The Review

May 2019 Issue



The UK Domestic Gas Electricity (Tariff Cap) Act: Re‐Regulating the Retail Energy Market

The UK retail energy market has witnessed multiple regulatory interventions since its liberalisation almost two decades ago, reaching their peak with the UK Domestic Gas Electricity (Tariff Cap) Act in July 2018. This article highlights the difficulties inherent in reconciling price caps – both practically and conceptually – with the competitive process and consumer empowerment.

Maria Ioannidou and Despoina Mantzari


The Georgia State Litigation: Literal Copying in Education

This case note examines the long‐standing litigation against Georgia State University in relation to the posting, by faculty and library staff, of unauthorised copies of book extracts on the University's electronic reserves and virtual learning environment. This note discusses how market effect has been analysed in Georgia State, including the recent rejection by the Court of Appeals for the Eleventh Circuit of a strongly empirical approach to market harm.

Emily Hudson

review article

There is No Such Thing as a Safe Space

In Winning Arguments, Stanley Fish tells us that argument may sweep away the politico-legal frameworks, or normative worlds, we make and inhabit and that invest our lives with a sense of significance and security. Thus there is no ‘oasis’ or ‘safe space’ that is entirely secure. This article will not seek to gainsay this view. However, there are reasons for thinking that it may be possible to establish a normatively appealing, enduring, but not entirely safe politico-legal space.

Richard Mullender

book reviews

Review of Grégoire Webber, Paul Yowell, Richard Ekins, Maris Köpcke, Bradley W. Miller and Francisco J. Urbina, Legislated Rights: Securing Human Rights Through Legislation, Cambridge: Cambridge University Press, 2018, 209 pp, hb £85.00

Legislatures, as the authors of this book acknowledge, are not generally regarded by theorists, lawyers or citizens as the principal institutions for securing human rights. This task is generally credited to judges and courts. The aim of Legislated Rights is to challenge these perceptions, by dislodging the automatic presumption in favour of judicial oversight and emphasising the protective role that only legislatures can play in securing human rights.

Leah Trueblood

Review of A. E. L. Brown and Charlotte Waelde (eds), Research Handbook on Intellectual Property and Creative Industries, Cheltenham: Edward Elgar, 2018, 416 pp, hb £170.00.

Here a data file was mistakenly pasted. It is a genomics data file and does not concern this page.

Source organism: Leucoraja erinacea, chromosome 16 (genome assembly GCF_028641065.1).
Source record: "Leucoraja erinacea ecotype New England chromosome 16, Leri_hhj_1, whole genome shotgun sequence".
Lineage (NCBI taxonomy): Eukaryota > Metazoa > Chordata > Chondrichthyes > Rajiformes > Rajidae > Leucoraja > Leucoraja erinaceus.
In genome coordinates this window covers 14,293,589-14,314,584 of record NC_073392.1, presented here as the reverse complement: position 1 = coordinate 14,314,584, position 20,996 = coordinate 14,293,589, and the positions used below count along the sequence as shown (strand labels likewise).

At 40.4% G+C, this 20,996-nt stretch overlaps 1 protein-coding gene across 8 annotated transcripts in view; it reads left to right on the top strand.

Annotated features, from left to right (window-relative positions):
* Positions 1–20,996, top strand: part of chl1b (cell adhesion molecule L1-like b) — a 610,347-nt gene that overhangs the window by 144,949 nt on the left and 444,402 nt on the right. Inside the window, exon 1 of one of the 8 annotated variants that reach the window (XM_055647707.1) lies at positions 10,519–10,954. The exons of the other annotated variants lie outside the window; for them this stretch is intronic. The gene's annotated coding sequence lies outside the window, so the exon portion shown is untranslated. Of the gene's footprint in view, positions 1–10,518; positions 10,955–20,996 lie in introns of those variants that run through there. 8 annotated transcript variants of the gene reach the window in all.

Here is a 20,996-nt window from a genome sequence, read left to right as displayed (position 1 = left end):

Understanding the interface between creative industries and intellectual property goes beyond assessing the economic value of creativity, to encompass fuller consideration of the ways in which cultural industries generate social and cultural value. The editors
of this new research handbook on CI and IP law have curated a balanced and detailed volume on this fairly novel topic, featuring a multidisciplinary approach incorporating a range of perspectives including law, economics, history, philosophy and language studies.

Sabine Jacques

Review of Ratna Kapur, Gender, Alterity and Human Rights: Freedom in a Fishbowl, Cheltenham: Edward Elgar Publishing, 2018, 328 pp, £90.00

In international law, human rights are held out as the primary mechanism for achieving freedom Yet, all too often, the international
human rights framework operates to discipline, regulate and exclude the very subjects it purports to free. Ratna Kapur’s book, Gender, Alterity and Human Rights: Freedom in a Fishbowl, joins a growing body of critical scholarship that exposes the ‘dark side’ of human rights. But unlike other human rights critics who tend to follow their critique with a redemptive return to the human rights project, Kapur breaks free of the confines of the Western liberal ‘fishbowl’ and begins to explore alternative emancipatory pathways through an engagement with non-liberal epistemologies.

Claerwen O'Hara

Review of Christoph Kletzer, The Idea of a Pure Theory of Law, Oxford: Hart Publishing, 2018, 150 pp, hb £54.00

Any ordinary person with experience of the law knows it as a potentially force-bearing feature of the social landscape. In The Idea of a Pure Theory of Law, Christoph Kletzer works this intellectual seam, although Hans Kelsen and his predecessors and successors provide the raw material of the study. The book is an elegant, clear and admirably succinct defence of the pure theory of law and, in particular, of the claim that ‘law is an order of force or violence’.

William Lucy

Review of James Plunkett, The Duty of Care in Negligence, Oxford: Hart Publishing, 2018, xxiv + 256 pp, hb £55.00.

If timing is everything then James Plunkett has been unfortunate with the release date of this book. According to Plunkett, the duty of care element of the negligence enquiry is a ‘mess’ and the aim of this monograph is to ‘provide some much-needed clarity to the concept in the hope it will assist us in cleaning it up’. Alas, last year the United Kingdom Supreme Court stole a march on him with a series of decisions that have improved the intelligibility of this area of law. Fortunately, though, the approach adopted by the Supreme Court vindicates many of Plunkett’s arguments and so The Duty of Care in Negligence remains a must-read for all tort scholars.

Craig Purshouse

The Review

Published May 2019
Frequency Bi-Monthly
Volume 82
Issue 3
Print ISSN 0026-7961
Online ISSN 1468-2230

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